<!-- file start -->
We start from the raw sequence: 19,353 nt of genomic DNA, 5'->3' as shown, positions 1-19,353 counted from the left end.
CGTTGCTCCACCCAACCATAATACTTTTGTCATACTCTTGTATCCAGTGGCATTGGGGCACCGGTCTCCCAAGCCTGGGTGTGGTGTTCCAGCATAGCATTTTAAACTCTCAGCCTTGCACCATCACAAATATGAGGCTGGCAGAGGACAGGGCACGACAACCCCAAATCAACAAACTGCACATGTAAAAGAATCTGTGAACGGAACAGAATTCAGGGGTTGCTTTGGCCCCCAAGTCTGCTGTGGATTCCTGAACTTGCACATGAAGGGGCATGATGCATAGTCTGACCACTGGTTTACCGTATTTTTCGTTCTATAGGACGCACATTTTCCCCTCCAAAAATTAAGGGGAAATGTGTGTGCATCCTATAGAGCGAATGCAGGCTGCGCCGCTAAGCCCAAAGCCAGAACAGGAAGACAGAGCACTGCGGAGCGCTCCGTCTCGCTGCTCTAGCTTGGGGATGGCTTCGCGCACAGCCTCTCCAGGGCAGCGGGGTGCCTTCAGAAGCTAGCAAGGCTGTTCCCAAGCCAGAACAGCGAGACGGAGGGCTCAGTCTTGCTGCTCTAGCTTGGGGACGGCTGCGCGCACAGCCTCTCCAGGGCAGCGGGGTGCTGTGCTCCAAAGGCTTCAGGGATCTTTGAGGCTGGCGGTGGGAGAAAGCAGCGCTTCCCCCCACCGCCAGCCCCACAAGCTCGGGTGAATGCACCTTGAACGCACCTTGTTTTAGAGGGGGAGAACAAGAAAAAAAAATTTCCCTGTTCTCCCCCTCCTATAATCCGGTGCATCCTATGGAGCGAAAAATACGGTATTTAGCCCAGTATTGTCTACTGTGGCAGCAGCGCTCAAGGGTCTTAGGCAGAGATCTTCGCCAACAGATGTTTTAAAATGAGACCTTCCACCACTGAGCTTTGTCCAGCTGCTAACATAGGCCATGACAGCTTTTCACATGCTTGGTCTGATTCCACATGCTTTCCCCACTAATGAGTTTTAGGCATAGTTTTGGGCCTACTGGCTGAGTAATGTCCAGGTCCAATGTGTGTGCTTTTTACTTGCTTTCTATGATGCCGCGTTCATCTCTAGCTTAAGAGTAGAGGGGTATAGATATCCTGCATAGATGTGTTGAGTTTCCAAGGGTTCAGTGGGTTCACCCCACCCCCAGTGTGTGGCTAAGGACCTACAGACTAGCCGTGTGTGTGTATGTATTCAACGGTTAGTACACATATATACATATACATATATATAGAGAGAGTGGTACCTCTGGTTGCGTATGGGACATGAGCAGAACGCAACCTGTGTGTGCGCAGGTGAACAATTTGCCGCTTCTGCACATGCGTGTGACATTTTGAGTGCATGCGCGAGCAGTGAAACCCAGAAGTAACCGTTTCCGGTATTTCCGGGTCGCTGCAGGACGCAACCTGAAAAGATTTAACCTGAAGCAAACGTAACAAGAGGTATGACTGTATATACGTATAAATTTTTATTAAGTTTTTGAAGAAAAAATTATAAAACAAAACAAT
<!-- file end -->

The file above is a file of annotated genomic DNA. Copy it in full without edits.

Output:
We start from the raw sequence: 19,353 nt of genomic DNA, 5'->3' as shown, positions 1-19,353 counted from the left end.
CGTTGCTCCACCCAACCATAATACTTTTGTCATACTCTTGTATCCAGTGGCATTGGGGCACCGGTCTCCCAAGCCTGGGTGTGGTGTTCCAGCATAGCATTTTAAACTCTCAGCCTTGCACCATCACAAATATGAGGCTGGCAGAGGACAGGGCACGACAACCCCAAATCAACAAACTGCACATGTAAAAGAATCTGTGAACGGAACAGAATTCAGGGGTTGCTTTGGCCCCCAAGTCTGCTGTGGATTCCTGAACTTGCACATGAAGGGGCATGATGCATAGTCTGACCACTGGTTTACCGTATTTTTCGTTCTATAGGACGCACATTTTCCCCTCCAAAAATTAAGGGGAAATGTGTGTGCATCCTATAGAGCGAATGCAGGCTGCGCCGCTAAGCCCAAAGCCAGAACAGGAAGACAGAGCACTGCGGAGCGCTCCGTCTCGCTGCTCTAGCTTGGGGATGGCTTCGCGCACAGCCTCTCCAGGGCAGCGGGGTGCCTTCAGAAGCTAGCAAGGCTGTTCCCAAGCCAGAACAGCGAGACGGAGGGCTCAGTCTTGCTGCTCTAGCTTGGGGACGGCTGCGCGCACAGCCTCTCCAGGGCAGCGGGGTGCTGTGCTCCAAAGGCTTCAGGGATCTTTGAGGCTGGCGGTGGGAGAAAGCAGCGCTTCCCCCCACCGCCAGCCCCACAAGCTCGGGTGAATGCACCTTGAACGCACCTTGTTTTAGAGGGGGAGAACAAGAAAAAAAAATTTCCCTGTTCTCCCCCTCCTATAATCCGGTGCATCCTATGGAGCGAAAAATACGGTATTTAGCCCAGTATTGTCTACTGTGGCAGCAGCGCTCAAGGGTCTTAGGCAGAGATCTTCGCCAACAGATGTTTTAAAATGAGACCTTCCACCACTGAGCTTTGTCCAGCTGCTAACATAGGCCATGACAGCTTTTCACATGCTTGGTCTGATTCCACATGCTTTCCCCACTAATGAGTTTTAGGCATAGTTTTGGGCCTACTGGCTGAGTAATGTCCAGGTCCAATGTGTGTGCTTTTTACTTGCTTTCTATGATGCCGCGTTCATCTCTAGCTTAAGAGTAGAGGGGTATAGATATCCTGCATAGATGTGTTGAGTTTCCAAGGGTTCAGTGGGTTCACCCCACCCCCAGTGTGTGGCTAAGGACCTACAGACTAGCCGTGTGTGTGTATGTATTCAACGGTTAGTACACATATATACATATACATATATATAGAGAGAGTGGTACCTCTGGTTGCGTATGGGACATGAGCAGAACGCAACCTGTGTGTGCGCAGGTGAACAATTTGCCGCTTCTGCACATGCGTGTGACATTTTGAGTGCATGCGCGAGCAGTGAAACCCAGAAGTAACCGTTTCCGGTATTTCCGGGTCGCTGCAGGACGCAACCTGAAAAGATTTAACCTGAAGCAAACGTAACAAGAGGTATGACTGTATATACGTATAAATTTTTATTAAGTTTTTGAAGAAAAAATTATAAAACAAAACAAT